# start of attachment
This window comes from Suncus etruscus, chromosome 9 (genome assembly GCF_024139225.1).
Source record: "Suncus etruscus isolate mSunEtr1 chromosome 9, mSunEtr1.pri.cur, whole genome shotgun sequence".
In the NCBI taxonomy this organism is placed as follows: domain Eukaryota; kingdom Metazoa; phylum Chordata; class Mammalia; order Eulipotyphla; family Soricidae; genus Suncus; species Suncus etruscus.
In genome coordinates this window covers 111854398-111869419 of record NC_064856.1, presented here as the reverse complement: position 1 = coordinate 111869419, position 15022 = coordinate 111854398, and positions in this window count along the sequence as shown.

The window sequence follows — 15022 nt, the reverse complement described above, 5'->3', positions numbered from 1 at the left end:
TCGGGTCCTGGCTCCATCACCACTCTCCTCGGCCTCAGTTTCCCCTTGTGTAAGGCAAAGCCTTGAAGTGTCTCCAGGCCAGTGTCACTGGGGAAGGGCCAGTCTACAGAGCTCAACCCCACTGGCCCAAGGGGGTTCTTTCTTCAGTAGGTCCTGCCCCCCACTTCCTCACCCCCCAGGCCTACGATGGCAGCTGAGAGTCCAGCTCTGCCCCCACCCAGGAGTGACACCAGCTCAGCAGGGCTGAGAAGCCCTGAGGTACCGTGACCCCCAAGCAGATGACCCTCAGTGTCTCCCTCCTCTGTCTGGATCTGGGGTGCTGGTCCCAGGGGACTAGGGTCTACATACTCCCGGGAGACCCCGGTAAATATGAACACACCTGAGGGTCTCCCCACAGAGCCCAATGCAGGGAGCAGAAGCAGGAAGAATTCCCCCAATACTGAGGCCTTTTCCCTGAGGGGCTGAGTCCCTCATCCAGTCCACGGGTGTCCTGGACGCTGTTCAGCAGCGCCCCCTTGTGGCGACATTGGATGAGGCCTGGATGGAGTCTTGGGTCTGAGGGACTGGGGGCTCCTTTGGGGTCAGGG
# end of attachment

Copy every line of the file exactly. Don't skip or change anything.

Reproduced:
This window comes from Suncus etruscus, chromosome 9 (genome assembly GCF_024139225.1).
Source record: "Suncus etruscus isolate mSunEtr1 chromosome 9, mSunEtr1.pri.cur, whole genome shotgun sequence".
In the NCBI taxonomy this organism is placed as follows: domain Eukaryota; kingdom Metazoa; phylum Chordata; class Mammalia; order Eulipotyphla; family Soricidae; genus Suncus; species Suncus etruscus.
In genome coordinates this window covers 111854398-111869419 of record NC_064856.1, presented here as the reverse complement: position 1 = coordinate 111869419, position 15022 = coordinate 111854398, and positions in this window count along the sequence as shown.

The window sequence follows — 15022 nt, the reverse complement described above, 5'->3', positions numbered from 1 at the left end:
TCGGGTCCTGGCTCCATCACCACTCTCCTCGGCCTCAGTTTCCCCTTGTGTAAGGCAAAGCCTTGAAGTGTCTCCAGGCCAGTGTCACTGGGGAAGGGCCAGTCTACAGAGCTCAACCCCACTGGCCCAAGGGGGTTCTTTCTTCAGTAGGTCCTGCCCCCCACTTCCTCACCCCCCAGGCCTACGATGGCAGCTGAGAGTCCAGCTCTGCCCCCACCCAGGAGTGACACCAGCTCAGCAGGGCTGAGAAGCCCTGAGGTACCGTGACCCCCAAGCAGATGACCCTCAGTGTCTCCCTCCTCTGTCTGGATCTGGGGTGCTGGTCCCAGGGGACTAGGGTCTACATACTCCCGGGAGACCCCGGTAAATATGAACACACCTGAGGGTCTCCCCACAGAGCCCAATGCAGGGAGCAGAAGCAGGAAGAATTCCCCCAATACTGAGGCCTTTTCCCTGAGGGGCTGAGTCCCTCATCCAGTCCACGGGTGTCCTGGACGCTGTTCAGCAGCGCCCCCTTGTGGCGACATTGGATGAGGCCTGGATGGAGTCTTGGGTCTGAGGGACTGGGGGCTCCTTTGGGGTCAGGG